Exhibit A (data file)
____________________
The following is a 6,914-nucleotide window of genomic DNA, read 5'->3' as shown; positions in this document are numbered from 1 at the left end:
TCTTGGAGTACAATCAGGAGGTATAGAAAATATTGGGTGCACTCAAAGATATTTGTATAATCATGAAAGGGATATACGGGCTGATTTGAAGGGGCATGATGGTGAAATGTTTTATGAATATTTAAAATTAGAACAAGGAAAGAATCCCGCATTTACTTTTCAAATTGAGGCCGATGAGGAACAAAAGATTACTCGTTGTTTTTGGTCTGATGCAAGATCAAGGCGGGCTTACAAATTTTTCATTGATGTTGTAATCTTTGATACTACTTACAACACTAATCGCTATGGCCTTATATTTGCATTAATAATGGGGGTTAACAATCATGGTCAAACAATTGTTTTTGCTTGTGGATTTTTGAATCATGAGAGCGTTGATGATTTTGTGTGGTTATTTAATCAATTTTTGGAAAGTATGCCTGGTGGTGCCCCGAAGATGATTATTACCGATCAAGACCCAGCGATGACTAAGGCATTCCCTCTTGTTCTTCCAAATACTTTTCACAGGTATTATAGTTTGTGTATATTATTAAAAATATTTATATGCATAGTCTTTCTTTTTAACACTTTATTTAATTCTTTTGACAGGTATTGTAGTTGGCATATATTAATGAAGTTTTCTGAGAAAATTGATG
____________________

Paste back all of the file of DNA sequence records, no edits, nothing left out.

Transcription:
The following is a 6,914-nucleotide window of genomic DNA, read 5'->3' as shown; positions in this document are numbered from 1 at the left end:
TCTTGGAGTACAATCAGGAGGTATAGAAAATATTGGGTGCACTCAAAGATATTTGTATAATCATGAAAGGGATATACGGGCTGATTTGAAGGGGCATGATGGTGAAATGTTTTATGAATATTTAAAATTAGAACAAGGAAAGAATCCCGCATTTACTTTTCAAATTGAGGCCGATGAGGAACAAAAGATTACTCGTTGTTTTTGGTCTGATGCAAGATCAAGGCGGGCTTACAAATTTTTCATTGATGTTGTAATCTTTGATACTACTTACAACACTAATCGCTATGGCCTTATATTTGCATTAATAATGGGGGTTAACAATCATGGTCAAACAATTGTTTTTGCTTGTGGATTTTTGAATCATGAGAGCGTTGATGATTTTGTGTGGTTATTTAATCAATTTTTGGAAAGTATGCCTGGTGGTGCCCCGAAGATGATTATTACCGATCAAGACCCAGCGATGACTAAGGCATTCCCTCTTGTTCTTCCAAATACTTTTCACAGGTATTATAGTTTGTGTATATTATTAAAAATATTTATATGCATAGTCTTTCTTTTTAACACTTTATTTAATTCTTTTGACAGGTATTGTAGTTGGCATATATTAATGAAGTTTTCTGAGAAAATTGATG